Classics and Imperialism in the British Empire
University Press 2010
The Greco-Roman world was the prism through which the British viewed their imperial efforts, and Mark Bradley’s compendium Classics and Imperialism in the British Empire (Oxford University Press, 2010) explores the various ways in which this reception of the classics occurred. From museums, to oratorical texts, to theories of race, the classical world was a reference point for the imperial British. Bradley’s book looks at how the British thought about the classical world at a time when they were confronted by their own role as empire builders.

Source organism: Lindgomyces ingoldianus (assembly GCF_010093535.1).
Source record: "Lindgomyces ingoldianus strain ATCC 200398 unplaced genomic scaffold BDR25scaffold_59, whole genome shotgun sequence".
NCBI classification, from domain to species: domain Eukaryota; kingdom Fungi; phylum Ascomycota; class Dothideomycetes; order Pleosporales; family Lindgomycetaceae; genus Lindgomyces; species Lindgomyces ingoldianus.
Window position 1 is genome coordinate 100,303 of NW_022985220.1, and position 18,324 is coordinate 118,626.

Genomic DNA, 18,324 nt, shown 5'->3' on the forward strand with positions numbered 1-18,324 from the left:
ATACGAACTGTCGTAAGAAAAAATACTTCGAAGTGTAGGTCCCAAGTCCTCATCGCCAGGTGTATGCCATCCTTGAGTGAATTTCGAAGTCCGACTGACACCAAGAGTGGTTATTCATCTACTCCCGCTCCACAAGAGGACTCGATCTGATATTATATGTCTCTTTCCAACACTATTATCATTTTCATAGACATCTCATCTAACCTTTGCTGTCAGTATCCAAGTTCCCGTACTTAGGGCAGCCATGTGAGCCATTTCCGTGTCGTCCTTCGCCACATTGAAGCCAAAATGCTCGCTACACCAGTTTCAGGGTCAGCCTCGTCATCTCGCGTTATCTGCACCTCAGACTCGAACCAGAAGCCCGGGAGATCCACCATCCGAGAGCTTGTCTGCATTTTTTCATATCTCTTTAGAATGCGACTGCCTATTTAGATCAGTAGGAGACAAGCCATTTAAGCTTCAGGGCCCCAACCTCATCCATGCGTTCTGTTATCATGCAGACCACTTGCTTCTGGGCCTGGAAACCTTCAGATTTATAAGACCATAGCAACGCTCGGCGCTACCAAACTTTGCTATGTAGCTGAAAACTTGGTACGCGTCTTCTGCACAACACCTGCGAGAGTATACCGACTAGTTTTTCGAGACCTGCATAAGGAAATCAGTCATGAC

There was the desire to reinforce, to justify their claims to being the greatest imperial power after Rome. There was doubt; the need to reconcile the colonized to their rule even as they learnt how ancient Britons had resisted Roman rule. There was a certain humbled pride that they had managed to supplant the Romans insofar as claims to being the ‘greatest imperial power’ were concerned. There was also puzzlement; the jewel in the crown, India, was nothing like any Roman province or territory-how did this place them in relation to the Romans, who after all went about subjugating ‘barbarians’ as opposed a people with a highly sophisticated civilization of their own? These are some of the issues that concerned the Britons of the Empire, and that this book analyses with great sensitivity.